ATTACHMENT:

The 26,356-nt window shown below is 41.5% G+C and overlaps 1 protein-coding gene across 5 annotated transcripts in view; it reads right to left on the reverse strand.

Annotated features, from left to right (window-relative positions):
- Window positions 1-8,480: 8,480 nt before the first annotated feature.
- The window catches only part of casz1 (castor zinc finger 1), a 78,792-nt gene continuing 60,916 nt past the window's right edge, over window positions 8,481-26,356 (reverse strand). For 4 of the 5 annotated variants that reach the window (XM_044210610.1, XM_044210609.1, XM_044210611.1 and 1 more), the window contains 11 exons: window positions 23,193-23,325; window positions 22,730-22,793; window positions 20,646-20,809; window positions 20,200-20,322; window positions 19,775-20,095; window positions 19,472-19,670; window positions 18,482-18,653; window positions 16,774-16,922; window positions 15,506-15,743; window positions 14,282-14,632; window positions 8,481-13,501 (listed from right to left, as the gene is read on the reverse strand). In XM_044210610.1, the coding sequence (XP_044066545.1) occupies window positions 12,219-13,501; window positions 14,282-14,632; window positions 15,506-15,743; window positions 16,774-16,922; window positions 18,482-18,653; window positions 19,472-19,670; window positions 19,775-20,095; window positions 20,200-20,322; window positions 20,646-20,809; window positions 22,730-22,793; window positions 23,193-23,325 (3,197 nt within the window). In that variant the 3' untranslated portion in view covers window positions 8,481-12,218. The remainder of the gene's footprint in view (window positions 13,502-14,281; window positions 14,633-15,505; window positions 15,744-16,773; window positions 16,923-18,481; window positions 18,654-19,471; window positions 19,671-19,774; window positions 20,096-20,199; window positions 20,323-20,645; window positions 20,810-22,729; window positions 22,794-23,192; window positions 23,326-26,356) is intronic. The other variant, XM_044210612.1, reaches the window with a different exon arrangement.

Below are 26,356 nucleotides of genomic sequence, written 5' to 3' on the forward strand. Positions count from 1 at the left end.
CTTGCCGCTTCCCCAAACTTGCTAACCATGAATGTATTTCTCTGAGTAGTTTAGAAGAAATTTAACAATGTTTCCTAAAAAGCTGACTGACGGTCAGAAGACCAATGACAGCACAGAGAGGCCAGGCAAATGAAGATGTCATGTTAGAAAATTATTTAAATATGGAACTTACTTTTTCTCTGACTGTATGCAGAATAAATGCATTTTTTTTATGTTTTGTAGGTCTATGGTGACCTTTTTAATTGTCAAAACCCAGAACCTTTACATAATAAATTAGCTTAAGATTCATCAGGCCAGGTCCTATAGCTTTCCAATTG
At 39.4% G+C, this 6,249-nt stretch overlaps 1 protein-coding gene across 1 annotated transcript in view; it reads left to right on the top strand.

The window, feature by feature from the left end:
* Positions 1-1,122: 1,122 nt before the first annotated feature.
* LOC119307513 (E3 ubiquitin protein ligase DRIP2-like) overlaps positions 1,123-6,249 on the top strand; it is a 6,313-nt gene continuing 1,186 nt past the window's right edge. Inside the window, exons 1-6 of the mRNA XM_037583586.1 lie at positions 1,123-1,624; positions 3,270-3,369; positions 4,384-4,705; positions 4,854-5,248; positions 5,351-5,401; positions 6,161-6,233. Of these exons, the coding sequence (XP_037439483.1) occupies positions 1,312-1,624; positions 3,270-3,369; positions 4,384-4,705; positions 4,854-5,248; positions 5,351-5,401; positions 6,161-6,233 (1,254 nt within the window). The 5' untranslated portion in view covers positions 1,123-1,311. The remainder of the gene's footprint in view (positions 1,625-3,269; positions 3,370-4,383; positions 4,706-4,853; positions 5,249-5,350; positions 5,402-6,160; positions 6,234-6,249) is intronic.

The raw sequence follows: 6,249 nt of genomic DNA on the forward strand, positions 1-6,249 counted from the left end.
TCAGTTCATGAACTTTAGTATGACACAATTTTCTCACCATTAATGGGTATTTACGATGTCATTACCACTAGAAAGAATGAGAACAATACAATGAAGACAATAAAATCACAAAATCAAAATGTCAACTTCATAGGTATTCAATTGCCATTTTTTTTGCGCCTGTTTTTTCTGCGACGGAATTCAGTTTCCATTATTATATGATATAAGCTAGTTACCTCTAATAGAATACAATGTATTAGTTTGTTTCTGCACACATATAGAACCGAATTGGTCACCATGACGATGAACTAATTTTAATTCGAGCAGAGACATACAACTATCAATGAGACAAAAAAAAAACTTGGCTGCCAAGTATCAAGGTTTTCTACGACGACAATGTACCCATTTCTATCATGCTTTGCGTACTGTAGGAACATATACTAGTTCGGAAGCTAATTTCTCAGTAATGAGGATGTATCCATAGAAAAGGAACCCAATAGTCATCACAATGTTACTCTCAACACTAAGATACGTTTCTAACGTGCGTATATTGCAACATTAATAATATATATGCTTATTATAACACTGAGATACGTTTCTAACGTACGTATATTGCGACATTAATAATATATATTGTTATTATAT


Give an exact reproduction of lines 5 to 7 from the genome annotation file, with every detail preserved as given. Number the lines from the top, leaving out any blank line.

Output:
Below are 26,356 nucleotides of genomic sequence, written 5' to 3' on the forward strand. Positions count from 1 at the left end.
CTTGCCGCTTCCCCAAACTTGCTAACCATGAATGTATTTCTCTGAGTAGTTTAGAAGAAATTTAACAATGTTTCCTAAAAAGCTGACTGACGGTCAGAAGACCAATGACAGCACAGAGAGGCCAGGCAAATGAAGATGTCATGTTAGAAAATTATTTAAATATGGAACTTACTTTTTCTCTGACTGTATGCAGAATAAATGCATTTTTTTTATGTTTTGTAGGTCTATGGTGACCTTTTTAATTGTCAAAACCCAGAACCTTTACATAATAAATTAGCTTAAGATTCATCAGGCCAGGTCCTATAGCTTTCCAATTG
At 39.4% G+C, this 6,249-nt stretch overlaps 1 protein-coding gene across 1 annotated transcript in view; it reads left to right on the top strand.